When an animal is accepted by the Sanctuary, the commitment we make to them is for life. So after adoption, if the future brings misfortune or misadventure, a dog can return to Dogtown if he or she doesn’t work out. The reason isn’t all that important.
In 2014, Zita was one in a puppy litter that I cared for during my time as a Dogtown caregiver. Every pup in that litter was nice, but they were all little red rez pups, it was hard to tell them apart. Zita had a white triangle on the back of her neck, so she was easier to distinguish from her siblings. She was my little Zita pita.
When she was returned recently, I made it a point to stop over to see her at admissions. She was really scared. She had been in a home, and then her whole world flipped upside down. Sometimes when a puppy is returned as an adult, I don’t think they recognize me, but usually, when I slip into my sing-song-silly puppy taming voice, the tails start to wag and they loosen up. Either the voice is so silly that they know I couldn’t possibly be a threat or they actually remember me. It doesn’t matter which because the outcome is that they relax and that’s the important bit. For a moment, Zita recognized that voice and started to relax, but she caught herself and started alarm-barking at me. I left, a little sad that she was so anxious.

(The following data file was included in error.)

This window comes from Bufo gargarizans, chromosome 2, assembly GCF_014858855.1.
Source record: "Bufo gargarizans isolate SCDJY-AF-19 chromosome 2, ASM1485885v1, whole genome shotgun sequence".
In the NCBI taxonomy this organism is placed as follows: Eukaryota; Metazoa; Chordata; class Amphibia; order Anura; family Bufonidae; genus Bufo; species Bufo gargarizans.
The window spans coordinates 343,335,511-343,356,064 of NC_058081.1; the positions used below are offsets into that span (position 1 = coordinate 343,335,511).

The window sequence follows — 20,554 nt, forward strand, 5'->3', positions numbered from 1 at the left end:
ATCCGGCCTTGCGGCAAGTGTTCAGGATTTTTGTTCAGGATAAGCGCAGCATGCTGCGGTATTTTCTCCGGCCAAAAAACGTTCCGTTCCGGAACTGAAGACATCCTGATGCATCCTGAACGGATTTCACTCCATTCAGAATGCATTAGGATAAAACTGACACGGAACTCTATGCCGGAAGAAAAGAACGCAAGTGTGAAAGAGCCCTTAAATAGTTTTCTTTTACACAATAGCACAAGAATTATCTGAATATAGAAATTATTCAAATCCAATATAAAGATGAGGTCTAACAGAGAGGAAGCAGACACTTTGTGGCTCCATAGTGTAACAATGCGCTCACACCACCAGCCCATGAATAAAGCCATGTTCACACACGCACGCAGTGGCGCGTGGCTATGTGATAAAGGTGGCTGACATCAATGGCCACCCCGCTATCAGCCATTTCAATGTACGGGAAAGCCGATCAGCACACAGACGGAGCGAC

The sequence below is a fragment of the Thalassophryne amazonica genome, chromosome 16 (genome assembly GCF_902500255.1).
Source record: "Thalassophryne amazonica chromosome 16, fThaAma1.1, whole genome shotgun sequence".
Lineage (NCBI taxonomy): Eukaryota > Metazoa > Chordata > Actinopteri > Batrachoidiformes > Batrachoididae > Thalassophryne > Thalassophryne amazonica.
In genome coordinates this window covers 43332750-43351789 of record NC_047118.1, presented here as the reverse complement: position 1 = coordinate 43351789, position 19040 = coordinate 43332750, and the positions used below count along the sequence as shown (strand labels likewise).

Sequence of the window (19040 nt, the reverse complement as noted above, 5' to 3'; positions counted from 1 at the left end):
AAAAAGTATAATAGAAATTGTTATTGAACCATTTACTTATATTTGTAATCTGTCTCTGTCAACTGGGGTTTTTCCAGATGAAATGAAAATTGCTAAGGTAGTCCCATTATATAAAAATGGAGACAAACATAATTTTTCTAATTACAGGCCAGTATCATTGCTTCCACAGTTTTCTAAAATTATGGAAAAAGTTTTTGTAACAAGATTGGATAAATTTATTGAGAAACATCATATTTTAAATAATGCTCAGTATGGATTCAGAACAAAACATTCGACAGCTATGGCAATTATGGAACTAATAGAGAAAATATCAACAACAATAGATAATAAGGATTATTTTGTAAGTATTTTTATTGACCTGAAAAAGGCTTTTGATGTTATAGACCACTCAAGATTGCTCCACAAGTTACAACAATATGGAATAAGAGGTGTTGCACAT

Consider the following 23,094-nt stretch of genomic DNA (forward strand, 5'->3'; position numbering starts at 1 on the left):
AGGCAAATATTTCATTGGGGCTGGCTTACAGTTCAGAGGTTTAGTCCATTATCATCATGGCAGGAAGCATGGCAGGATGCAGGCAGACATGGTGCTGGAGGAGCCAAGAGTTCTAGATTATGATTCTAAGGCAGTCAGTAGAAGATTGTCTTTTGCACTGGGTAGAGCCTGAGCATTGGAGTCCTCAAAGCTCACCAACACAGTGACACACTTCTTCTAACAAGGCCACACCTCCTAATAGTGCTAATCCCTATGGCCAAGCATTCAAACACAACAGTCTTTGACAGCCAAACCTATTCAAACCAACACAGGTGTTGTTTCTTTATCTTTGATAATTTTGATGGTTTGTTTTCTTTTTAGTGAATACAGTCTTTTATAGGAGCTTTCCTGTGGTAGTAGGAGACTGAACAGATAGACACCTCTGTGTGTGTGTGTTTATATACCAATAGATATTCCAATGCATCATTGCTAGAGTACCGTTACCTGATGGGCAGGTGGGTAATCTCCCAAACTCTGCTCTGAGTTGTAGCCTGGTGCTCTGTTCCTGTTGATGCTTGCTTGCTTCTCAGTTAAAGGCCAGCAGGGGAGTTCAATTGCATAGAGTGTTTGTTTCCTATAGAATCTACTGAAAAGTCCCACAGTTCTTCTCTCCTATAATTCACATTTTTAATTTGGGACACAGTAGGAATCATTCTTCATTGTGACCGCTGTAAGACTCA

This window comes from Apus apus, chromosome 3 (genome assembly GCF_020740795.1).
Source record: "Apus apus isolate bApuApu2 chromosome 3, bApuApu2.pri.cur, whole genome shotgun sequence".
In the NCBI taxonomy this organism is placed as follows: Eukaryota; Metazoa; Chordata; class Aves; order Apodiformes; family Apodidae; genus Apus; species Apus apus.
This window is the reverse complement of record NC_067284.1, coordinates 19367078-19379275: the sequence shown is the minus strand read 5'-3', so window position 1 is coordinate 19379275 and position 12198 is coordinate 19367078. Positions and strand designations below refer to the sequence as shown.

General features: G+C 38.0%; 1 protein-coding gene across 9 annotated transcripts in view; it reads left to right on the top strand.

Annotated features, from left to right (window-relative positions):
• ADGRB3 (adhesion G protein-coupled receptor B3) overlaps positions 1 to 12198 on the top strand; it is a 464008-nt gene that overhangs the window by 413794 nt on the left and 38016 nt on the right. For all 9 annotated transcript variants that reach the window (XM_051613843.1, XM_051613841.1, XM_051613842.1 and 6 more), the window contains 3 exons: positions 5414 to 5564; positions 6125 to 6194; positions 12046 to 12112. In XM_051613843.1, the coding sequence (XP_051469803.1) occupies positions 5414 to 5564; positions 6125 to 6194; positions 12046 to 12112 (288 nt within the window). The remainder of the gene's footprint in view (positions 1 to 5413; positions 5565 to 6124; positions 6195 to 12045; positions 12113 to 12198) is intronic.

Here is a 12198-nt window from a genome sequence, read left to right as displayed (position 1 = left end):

It took a couple of weeks for Zita to unwind, but soon the magic of Dogtown took over.
She has moved into an octagon and paired up with another alumnus from my time in puppies. Wichita was one of the nicest puppy moms ever. Though they are both adult dogs, it sure looked to me as if Wichita took Zita under her wing and helped her relax and play.